Thousands of people young and old gathered at the Treasury Gardens in East Melbourne today as part of the Australia-wide SchoolStrike4Climate action, protesting against the Government’s inaction on climate issues.
Protesters criticised the Government’s recent budget and its decision to increase Australia’s reliance on fossil fuels.
One of the protest hosts, 17-year-old activist Anjali Sharma, called out the Government’s actions to the thousands of protesters.
“We are calling on our Government to stop lining the pockets of multi-national gas companies that are fuelling the climate crisis and to put my future before economic profit,” Ms Sharma said.
“We are here, and we aren’t going anywhere … we are striking for the right of every person to live while our government tries to brand gas as a ‘transition fuel’.”
Ms Sharma and other protest organisers encouraged the crowd to call Treasurer Josh Frydenberg’s office, requesting that he meet with the student strikers. The phone number of Mr Frydenberg’s office was held on large signs, creating laughter among protesters.
SchoolStrike4Climate volunteer John Knox said the budget contained nothing for the environment. “Sneaking in a $600 million gas plant post budget is just wrong,” he said.
“The government needs to pull its finger out.”
Hundreds of signs cross the protest were adorned with messages directed at the Prime Minister, some crude and some pleading.
One protester carried a sign that had a cartoon of the PM farting, with the caption: “Stop his foul gas”.
The protester said he was attending the march because of the Government’s refusal to engage with the rest of the world in action against climate change.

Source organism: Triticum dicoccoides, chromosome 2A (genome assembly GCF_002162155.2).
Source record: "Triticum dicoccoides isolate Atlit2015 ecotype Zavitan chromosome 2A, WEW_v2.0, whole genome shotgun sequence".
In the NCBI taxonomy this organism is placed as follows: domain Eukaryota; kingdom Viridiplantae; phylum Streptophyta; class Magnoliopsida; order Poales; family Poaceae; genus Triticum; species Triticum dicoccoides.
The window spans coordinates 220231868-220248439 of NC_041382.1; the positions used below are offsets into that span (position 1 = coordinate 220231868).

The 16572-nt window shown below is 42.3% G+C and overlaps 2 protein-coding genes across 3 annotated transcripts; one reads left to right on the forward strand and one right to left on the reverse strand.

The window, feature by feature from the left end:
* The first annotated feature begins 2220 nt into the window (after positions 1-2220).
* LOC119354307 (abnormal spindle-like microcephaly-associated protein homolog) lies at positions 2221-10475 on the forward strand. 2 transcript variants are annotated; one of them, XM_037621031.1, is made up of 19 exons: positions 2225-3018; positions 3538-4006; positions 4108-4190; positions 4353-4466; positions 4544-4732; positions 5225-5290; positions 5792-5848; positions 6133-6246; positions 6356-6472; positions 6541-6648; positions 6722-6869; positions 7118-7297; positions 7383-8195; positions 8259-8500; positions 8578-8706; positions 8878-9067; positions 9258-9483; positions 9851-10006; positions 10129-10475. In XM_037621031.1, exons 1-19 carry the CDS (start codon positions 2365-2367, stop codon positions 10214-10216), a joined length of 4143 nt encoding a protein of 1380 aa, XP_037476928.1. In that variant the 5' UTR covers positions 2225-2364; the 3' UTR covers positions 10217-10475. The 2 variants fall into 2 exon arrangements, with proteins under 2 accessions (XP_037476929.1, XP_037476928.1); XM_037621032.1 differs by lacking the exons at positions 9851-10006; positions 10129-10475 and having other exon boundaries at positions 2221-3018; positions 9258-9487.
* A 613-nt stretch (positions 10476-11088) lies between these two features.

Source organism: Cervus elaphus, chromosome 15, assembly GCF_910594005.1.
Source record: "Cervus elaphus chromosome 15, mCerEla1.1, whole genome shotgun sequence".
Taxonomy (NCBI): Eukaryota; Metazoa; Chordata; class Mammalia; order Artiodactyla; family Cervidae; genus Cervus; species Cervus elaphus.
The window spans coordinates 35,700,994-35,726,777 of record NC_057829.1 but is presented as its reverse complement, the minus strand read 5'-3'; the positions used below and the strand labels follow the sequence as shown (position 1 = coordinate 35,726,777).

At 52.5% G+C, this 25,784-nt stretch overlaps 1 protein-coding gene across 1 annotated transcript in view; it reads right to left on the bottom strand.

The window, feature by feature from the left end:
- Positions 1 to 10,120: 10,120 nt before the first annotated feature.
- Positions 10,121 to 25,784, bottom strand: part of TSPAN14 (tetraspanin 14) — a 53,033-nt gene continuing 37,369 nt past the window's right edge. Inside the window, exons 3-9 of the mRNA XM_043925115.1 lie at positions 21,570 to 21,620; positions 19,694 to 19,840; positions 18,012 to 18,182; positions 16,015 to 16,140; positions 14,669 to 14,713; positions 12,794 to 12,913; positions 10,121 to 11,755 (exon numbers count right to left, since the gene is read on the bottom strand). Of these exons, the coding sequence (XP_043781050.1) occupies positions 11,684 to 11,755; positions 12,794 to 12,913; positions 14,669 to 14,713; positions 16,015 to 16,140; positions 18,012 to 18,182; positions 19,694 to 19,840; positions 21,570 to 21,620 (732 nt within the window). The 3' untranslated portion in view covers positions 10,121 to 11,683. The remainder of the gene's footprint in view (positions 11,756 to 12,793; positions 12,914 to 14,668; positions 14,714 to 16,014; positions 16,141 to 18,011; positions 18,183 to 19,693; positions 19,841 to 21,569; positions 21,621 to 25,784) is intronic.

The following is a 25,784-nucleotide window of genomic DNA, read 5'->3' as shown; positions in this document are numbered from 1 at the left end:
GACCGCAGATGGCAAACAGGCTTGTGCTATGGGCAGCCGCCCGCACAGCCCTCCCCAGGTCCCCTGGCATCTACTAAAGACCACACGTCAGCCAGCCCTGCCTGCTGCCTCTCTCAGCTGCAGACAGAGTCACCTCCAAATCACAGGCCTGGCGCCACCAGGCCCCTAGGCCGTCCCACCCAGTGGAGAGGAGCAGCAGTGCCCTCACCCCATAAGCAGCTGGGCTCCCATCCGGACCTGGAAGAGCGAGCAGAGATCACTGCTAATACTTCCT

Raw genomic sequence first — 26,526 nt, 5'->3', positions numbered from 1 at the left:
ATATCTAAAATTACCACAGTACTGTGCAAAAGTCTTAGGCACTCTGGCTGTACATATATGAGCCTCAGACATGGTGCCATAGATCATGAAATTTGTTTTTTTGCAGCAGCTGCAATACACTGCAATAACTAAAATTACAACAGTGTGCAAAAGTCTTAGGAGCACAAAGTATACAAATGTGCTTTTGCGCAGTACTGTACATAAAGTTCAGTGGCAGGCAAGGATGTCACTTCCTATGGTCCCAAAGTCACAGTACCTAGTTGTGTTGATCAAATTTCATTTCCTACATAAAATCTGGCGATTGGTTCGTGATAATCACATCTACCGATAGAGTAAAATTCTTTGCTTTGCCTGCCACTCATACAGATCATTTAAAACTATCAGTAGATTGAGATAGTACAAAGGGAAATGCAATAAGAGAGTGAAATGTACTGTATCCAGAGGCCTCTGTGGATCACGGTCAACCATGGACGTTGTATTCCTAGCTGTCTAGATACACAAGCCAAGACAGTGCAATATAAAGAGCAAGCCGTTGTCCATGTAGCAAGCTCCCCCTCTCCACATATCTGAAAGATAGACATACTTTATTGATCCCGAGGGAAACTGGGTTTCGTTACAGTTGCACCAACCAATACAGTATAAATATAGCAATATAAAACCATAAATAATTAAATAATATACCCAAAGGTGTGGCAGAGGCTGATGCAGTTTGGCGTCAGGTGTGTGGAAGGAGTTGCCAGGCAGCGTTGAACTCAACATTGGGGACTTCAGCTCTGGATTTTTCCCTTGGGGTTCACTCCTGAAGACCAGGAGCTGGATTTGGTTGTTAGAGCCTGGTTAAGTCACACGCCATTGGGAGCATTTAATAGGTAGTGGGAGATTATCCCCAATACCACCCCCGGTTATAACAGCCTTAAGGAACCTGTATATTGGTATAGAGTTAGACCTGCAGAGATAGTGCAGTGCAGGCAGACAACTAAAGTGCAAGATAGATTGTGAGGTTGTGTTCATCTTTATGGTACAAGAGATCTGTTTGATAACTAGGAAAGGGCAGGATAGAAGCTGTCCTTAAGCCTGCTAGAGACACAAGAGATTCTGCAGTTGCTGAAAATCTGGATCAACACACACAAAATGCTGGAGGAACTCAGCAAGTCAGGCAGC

“I’ve got children and it’s shocking to see complete disregard for the planet and the environment and any future,” he said.
“Morrison’s got children and he obviously doesn’t give a shit about them.”
Protester and mother-of-two Sally, who attended the strike with her six-year-old daughter Jessica, said the government was “completely out of touch with what they should be doing and an embarrassment on the international stage”.
“[I’m here] for Jessica and her brother,” Sally said.
Mr Knox also said he was attending for his children. “I’ve got a couple of kids and I want them to have a good future and we’re not heading in that direction at present,” he said.
“[The turnout] was really good. There were more people than I expected.”
Once the crowd had heard from community spokespeople including Indigenous and union leaders, they began a steady march through the city.
The masses of people set off down Albert St, directed by police and protest organisers safely along East Melbourne’s roads, all the while chanting and endless array of pro-climate mantras.
Rachael Mason attended the protest because, as an environmental studies student, she wants to see change for Australia’s natural environment and act for renewable energy sources.
“We need to reform out natural environments into its original natural state in order for human survival,” Ms Mason said.
“We need to recognise that climate change is happening … we need our targets set for 2030 – not 2090. We have nine years left.”